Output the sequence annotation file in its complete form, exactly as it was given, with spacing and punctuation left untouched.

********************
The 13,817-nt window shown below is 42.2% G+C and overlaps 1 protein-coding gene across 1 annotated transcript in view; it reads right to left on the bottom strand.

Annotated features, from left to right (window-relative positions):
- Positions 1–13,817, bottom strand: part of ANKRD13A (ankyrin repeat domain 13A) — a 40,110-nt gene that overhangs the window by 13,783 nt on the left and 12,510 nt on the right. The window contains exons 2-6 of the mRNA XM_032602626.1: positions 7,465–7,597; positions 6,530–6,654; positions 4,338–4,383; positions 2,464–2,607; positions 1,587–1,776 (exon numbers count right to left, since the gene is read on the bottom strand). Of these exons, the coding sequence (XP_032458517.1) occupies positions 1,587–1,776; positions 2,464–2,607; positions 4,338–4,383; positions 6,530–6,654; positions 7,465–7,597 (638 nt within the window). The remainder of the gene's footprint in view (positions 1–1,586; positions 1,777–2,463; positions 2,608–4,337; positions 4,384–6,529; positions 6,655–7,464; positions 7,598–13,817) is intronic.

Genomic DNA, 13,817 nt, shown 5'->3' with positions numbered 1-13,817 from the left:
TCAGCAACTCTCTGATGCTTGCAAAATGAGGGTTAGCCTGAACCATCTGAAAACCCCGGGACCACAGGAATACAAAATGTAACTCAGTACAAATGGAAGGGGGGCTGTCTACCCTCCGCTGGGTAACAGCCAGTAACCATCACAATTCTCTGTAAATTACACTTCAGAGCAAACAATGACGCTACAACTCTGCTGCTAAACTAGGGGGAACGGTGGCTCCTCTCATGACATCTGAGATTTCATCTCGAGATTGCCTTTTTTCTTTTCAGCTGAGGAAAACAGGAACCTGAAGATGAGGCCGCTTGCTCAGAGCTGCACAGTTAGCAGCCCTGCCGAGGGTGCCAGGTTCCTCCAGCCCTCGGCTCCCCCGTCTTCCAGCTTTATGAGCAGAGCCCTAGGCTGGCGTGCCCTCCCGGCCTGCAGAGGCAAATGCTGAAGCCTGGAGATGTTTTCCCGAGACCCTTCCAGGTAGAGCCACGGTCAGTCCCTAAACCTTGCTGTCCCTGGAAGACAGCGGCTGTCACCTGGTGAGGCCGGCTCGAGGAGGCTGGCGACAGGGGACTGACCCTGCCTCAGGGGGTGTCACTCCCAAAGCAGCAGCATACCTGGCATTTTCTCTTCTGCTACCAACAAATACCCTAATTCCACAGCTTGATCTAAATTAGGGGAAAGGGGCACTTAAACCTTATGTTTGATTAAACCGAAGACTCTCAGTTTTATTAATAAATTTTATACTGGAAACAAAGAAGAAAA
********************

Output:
The 13,817-nt window shown below is 42.2% G+C and overlaps 1 protein-coding gene across 1 annotated transcript in view; it reads right to left on the bottom strand.

Annotated features, from left to right (window-relative positions):
- Positions 1–13,817, bottom strand: part of ANKRD13A (ankyrin repeat domain 13A) — a 40,110-nt gene that overhangs the window by 13,783 nt on the left and 12,510 nt on the right. The window contains exons 2-6 of the mRNA XM_032602626.1: positions 7,465–7,597; positions 6,530–6,654; positions 4,338–4,383; positions 2,464–2,607; positions 1,587–1,776 (exon numbers count right to left, since the gene is read on the bottom strand). Of these exons, the coding sequence (XP_032458517.1) occupies positions 1,587–1,776; positions 2,464–2,607; positions 4,338–4,383; positions 6,530–6,654; positions 7,465–7,597 (638 nt within the window). The remainder of the gene's footprint in view (positions 1–1,586; positions 1,777–2,463; positions 2,608–4,337; positions 4,384–6,529; positions 6,655–7,464; positions 7,598–13,817) is intronic.

Genomic DNA, 13,817 nt, shown 5'->3' with positions numbered 1-13,817 from the left:
TCAGCAACTCTCTGATGCTTGCAAAATGAGGGTTAGCCTGAACCATCTGAAAACCCCGGGACCACAGGAATACAAAATGTAACTCAGTACAAATGGAAGGGGGGCTGTCTACCCTCCGCTGGGTAACAGCCAGTAACCATCACAATTCTCTGTAAATTACACTTCAGAGCAAACAATGACGCTACAACTCTGCTGCTAAACTAGGGGGAACGGTGGCTCCTCTCATGACATCTGAGATTTCATCTCGAGATTGCCTTTTTTCTTTTCAGCTGAGGAAAACAGGAACCTGAAGATGAGGCCGCTTGCTCAGAGCTGCACAGTTAGCAGCCCTGCCGAGGGTGCCAGGTTCCTCCAGCCCTCGGCTCCCCCGTCTTCCAGCTTTATGAGCAGAGCCCTAGGCTGGCGTGCCCTCCCGGCCTGCAGAGGCAAATGCTGAAGCCTGGAGATGTTTTCCCGAGACCCTTCCAGGTAGAGCCACGGTCAGTCCCTAAACCTTGCTGTCCCTGGAAGACAGCGGCTGTCACCTGGTGAGGCCGGCTCGAGGAGGCTGGCGACAGGGGACTGACCCTGCCTCAGGGGGTGTCACTCCCAAAGCAGCAGCATACCTGGCATTTTCTCTTCTGCTACCAACAAATACCCTAATTCCACAGCTTGATCTAAATTAGGGGAAAGGGGCACTTAAACCTTATGTTTGATTAAACCGAAGACTCTCAGTTTTATTAATAAATTTTATACTGGAAACAAAGAAGAAAA